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OKONKWO: From missed N18m deal to multi-million naira empire

By CHARLES KUMOLU

Dr. Kennedy Okonkwo belongs to the generation of Nigerians, who grew up in a country wempirehere opportunities for growth hardly existed. His early years were marked by deprivations having lost his father at a young age. Through the efforts of his doting mother, and his love for education, Okonkwo rose from a child, whose family once resided under a bridge in Lagos, to become one of the leading real estate magnates in Nigeria. Before establishing Nedcomoaks Ltd, a property development company, he worked at XL group in different portfolios. His journey into entrepreneurship commenced with a missed N18 million deal. Watching the business which involved the provision of accommodation for expatriates fail pushed him into becoming an employer of labour at a young age. Okonkwo, who is adjudged an authority in the property sector on the continent, will be 41 next week. He shares the rules that have kept him on top of his game at a time most of his peers are still struggling to make headway in life.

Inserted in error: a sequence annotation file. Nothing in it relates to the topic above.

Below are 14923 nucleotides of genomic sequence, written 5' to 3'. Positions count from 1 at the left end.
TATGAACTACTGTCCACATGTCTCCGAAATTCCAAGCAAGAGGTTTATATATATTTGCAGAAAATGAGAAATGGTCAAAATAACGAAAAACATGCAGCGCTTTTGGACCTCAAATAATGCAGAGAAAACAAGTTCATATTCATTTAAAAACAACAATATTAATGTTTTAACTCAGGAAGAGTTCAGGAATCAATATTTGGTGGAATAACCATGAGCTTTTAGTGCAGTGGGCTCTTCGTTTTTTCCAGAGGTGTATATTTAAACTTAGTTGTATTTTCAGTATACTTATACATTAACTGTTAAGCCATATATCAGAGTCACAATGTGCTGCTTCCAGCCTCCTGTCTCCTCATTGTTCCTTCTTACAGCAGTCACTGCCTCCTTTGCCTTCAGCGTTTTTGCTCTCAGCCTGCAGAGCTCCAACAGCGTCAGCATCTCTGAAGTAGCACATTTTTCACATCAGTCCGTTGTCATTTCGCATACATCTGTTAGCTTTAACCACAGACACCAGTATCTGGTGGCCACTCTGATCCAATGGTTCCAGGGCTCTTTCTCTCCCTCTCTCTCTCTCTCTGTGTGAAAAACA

Rough road:

Before I gained admission into the university, I asked my sister why things were not so smooth. I told her I was worried that I might end up not becoming successful in life because then I used to read about Tai Solarin and his “may your road be rough” philosophy.

I passed my Senior Secondary Certificate Examination, SSCE, with flying colours.

That was before I sat for the West African Examination Council, WAEC, examination which I passed with flying colours also. At that  time, because of Solarin’s philosophy, I told myself that I didn’t want a life with rough roads.

Kennedy Okonkwo